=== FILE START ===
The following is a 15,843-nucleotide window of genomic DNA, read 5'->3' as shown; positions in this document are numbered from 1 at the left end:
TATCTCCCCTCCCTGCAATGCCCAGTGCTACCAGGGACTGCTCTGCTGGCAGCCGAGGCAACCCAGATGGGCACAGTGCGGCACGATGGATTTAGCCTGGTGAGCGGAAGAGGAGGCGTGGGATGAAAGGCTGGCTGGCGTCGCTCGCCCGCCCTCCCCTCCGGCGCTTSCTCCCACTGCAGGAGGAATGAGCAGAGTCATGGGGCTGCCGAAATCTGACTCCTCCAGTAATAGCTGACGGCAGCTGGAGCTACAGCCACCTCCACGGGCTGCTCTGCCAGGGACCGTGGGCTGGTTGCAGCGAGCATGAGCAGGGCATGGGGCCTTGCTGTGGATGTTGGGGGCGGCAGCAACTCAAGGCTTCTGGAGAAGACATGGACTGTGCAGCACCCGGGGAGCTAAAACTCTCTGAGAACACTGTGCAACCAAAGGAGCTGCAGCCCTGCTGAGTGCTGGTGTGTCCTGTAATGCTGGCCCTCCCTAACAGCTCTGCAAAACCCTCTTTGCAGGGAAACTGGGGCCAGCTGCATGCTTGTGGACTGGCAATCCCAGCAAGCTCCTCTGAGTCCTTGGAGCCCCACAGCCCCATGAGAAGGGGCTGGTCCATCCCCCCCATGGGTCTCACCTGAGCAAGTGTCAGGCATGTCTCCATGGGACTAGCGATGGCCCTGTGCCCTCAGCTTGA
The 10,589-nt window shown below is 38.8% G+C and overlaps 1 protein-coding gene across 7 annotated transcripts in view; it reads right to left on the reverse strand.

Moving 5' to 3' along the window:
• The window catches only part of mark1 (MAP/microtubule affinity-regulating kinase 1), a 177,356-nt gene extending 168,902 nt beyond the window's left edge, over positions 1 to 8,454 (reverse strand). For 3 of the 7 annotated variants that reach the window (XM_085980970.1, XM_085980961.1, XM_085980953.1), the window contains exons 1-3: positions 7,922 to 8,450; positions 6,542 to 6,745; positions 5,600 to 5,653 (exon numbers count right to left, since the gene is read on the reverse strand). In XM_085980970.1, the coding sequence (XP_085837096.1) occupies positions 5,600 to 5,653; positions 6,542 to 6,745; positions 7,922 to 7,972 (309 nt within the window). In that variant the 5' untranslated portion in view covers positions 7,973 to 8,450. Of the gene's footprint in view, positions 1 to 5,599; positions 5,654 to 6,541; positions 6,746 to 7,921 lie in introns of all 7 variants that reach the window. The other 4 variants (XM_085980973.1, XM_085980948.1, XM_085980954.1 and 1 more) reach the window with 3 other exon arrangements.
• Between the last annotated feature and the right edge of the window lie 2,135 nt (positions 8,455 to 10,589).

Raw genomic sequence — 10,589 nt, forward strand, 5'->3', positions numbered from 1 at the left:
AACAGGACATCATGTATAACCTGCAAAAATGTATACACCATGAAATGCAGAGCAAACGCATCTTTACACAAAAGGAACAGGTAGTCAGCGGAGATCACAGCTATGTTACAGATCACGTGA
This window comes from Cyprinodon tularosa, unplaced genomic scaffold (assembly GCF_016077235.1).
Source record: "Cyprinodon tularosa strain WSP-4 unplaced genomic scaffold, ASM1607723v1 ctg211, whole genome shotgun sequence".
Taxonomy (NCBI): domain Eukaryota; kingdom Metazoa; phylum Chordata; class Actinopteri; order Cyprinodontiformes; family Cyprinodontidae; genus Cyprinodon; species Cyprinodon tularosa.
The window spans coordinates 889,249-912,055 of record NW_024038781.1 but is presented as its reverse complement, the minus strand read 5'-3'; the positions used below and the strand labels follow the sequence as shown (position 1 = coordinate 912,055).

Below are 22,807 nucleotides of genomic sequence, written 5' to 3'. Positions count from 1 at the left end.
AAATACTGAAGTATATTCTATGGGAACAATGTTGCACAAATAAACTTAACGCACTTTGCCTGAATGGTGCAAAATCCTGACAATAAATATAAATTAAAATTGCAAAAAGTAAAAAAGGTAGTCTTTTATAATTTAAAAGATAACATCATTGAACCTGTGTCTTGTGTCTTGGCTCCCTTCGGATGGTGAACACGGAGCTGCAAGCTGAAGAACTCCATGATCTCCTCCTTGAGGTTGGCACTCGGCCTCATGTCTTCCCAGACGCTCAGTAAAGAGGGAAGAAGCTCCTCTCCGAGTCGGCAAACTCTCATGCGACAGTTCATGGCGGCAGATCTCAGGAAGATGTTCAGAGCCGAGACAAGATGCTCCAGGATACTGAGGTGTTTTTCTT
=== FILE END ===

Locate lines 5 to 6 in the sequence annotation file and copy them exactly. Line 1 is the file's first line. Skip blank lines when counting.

• The window catches only part of mark1 (MAP/microtubule affinity-regulating kinase 1), a 177,356-nt gene extending 168,902 nt beyond the window's left edge, over positions 1 to 8,454 (reverse strand). For 3 of the 7 annotated variants that reach the window (XM_085980970.1, XM_085980961.1, XM_085980953.1), the window contains exons 1-3: positions 7,922 to 8,450; positions 6,542 to 6,745; positions 5,600 to 5,653 (exon numbers count right to left, since the gene is read on the reverse strand). In XM_085980970.1, the coding sequence (XP_085837096.1) occupies positions 5,600 to 5,653; positions 6,542 to 6,745; positions 7,922 to 7,972 (309 nt within the window). In that variant the 5' untranslated portion in view covers positions 7,973 to 8,450. Of the gene's footprint in view, positions 1 to 5,599; positions 5,654 to 6,541; positions 6,746 to 7,921 lie in introns of all 7 variants that reach the window. The other 4 variants (XM_085980973.1, XM_085980948.1, XM_085980954.1 and 1 more) reach the window with 3 other exon arrangements.
• Between the last annotated feature and the right edge of the window lie 2,135 nt (positions 8,455 to 10,589).